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VL2 3/12/08 Dye Visual Attention in Deaf Individuals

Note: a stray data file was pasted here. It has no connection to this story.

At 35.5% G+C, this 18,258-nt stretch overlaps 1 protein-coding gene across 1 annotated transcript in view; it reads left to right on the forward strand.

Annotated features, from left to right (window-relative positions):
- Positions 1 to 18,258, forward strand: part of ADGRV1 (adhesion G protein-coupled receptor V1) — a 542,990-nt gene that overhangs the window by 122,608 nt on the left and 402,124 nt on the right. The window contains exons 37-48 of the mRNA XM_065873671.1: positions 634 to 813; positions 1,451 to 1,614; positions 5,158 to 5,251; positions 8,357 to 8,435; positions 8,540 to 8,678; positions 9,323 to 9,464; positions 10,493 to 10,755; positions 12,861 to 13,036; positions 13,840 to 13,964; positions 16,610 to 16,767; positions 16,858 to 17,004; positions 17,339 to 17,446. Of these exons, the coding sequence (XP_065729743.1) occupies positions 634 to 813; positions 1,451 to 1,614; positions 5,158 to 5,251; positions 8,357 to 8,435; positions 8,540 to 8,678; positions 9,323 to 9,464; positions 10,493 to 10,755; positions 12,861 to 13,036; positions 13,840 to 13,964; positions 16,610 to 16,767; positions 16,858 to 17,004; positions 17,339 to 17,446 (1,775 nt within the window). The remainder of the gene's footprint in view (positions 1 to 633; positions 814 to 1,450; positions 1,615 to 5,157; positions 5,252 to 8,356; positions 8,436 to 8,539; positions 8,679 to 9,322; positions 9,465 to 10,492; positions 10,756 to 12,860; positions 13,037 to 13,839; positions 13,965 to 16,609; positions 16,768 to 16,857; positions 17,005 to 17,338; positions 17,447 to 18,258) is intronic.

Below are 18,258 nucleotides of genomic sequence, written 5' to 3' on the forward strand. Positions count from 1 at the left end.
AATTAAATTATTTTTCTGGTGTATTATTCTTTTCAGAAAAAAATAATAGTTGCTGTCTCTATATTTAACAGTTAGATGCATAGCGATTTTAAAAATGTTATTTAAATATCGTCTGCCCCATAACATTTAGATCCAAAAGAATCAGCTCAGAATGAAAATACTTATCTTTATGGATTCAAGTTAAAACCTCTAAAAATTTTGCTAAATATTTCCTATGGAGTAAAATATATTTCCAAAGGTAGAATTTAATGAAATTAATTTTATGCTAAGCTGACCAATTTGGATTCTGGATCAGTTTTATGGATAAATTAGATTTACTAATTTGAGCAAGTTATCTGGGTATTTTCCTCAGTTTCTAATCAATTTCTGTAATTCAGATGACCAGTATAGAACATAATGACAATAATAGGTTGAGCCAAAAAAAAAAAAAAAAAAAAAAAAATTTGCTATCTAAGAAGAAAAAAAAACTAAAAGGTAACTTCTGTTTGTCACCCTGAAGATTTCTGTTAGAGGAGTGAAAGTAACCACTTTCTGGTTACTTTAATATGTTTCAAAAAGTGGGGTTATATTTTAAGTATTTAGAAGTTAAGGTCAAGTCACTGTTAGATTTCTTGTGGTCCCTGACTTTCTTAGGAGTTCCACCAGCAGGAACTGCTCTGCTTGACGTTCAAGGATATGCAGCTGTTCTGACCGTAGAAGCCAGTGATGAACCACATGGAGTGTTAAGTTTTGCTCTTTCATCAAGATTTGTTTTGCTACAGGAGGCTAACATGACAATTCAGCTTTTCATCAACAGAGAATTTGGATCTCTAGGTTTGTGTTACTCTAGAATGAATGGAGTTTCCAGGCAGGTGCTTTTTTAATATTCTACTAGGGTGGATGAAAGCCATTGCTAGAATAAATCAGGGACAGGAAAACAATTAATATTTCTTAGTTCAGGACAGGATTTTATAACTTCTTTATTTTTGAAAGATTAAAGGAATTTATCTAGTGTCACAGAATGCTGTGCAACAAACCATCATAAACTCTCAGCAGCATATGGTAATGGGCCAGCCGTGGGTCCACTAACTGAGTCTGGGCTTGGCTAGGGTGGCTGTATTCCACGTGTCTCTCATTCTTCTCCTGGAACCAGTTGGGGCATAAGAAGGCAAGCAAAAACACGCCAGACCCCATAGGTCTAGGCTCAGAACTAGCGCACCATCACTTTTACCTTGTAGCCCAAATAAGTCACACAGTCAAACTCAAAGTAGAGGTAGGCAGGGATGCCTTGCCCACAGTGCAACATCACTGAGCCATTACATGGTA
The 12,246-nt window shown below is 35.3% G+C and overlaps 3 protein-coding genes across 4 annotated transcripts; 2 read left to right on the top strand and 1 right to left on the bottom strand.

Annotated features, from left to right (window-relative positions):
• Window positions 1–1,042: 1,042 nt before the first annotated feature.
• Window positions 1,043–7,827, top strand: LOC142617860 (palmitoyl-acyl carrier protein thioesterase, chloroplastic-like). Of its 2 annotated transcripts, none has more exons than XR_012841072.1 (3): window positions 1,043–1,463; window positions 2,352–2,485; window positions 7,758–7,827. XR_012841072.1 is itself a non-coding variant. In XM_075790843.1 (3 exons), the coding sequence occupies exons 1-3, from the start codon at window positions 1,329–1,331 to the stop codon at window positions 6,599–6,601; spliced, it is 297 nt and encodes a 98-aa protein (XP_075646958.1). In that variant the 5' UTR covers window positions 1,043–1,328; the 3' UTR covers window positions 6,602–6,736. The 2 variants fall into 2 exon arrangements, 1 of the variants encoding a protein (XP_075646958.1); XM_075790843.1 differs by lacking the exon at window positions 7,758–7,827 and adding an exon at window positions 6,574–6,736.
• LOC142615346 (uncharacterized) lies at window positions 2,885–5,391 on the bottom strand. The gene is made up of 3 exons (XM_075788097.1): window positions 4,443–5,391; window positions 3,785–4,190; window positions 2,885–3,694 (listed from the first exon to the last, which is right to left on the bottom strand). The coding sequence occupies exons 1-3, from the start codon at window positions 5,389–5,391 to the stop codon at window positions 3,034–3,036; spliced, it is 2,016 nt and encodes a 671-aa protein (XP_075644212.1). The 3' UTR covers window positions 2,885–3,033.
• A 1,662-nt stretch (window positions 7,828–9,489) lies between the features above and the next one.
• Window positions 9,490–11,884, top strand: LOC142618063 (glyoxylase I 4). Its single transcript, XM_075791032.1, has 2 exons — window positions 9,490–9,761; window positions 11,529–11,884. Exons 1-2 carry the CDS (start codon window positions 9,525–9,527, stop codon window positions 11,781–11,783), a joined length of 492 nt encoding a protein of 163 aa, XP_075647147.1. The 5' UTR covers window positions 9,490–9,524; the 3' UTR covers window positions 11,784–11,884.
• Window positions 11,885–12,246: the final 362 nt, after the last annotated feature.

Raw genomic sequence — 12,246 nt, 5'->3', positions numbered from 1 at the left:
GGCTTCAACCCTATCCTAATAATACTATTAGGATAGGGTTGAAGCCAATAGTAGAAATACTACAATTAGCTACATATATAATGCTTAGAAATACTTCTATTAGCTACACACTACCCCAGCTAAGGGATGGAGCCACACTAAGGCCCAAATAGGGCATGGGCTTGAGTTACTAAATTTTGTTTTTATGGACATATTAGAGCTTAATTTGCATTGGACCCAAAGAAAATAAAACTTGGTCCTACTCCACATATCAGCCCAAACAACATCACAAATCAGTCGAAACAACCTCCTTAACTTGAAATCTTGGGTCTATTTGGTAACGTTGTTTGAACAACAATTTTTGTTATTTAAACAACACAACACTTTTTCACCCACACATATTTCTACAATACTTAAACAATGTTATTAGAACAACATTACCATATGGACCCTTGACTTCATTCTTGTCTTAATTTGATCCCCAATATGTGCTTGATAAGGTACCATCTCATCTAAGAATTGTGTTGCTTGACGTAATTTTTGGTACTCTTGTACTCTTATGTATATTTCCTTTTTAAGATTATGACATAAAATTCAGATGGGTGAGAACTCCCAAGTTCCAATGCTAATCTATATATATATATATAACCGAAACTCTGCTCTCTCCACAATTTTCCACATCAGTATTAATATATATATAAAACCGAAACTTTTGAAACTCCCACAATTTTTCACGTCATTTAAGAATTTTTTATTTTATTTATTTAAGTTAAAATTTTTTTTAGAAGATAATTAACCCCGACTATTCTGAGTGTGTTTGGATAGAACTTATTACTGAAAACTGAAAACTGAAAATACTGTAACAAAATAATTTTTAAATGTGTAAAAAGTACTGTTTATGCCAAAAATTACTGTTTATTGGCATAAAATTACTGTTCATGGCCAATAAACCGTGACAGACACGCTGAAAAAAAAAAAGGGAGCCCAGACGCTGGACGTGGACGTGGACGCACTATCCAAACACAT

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There are two contrasting hypotheses in the literature. The first suggests that deafness results in poorer visual skills due to an inability to integrate information across vision and audition. These studies report that deaf children have poorer visual attention skills, and are more easily distractible. The other view suggests that there is compensation, with visual attention skills developing in a way that allows the individual to use vision to overcome the lack of auditory information. In this presentation, Matt Dye argued for the latter approach, suggesting that the effect of deafness is to reorganize the distribution of visual attention resources across the visual field. The specificity of such changes was highlighted, and evidence that the changes are attentional and not perceptual were discussed. The role of sign language in the observed changes, the possibility of a critical period and practical implications also was addressed.

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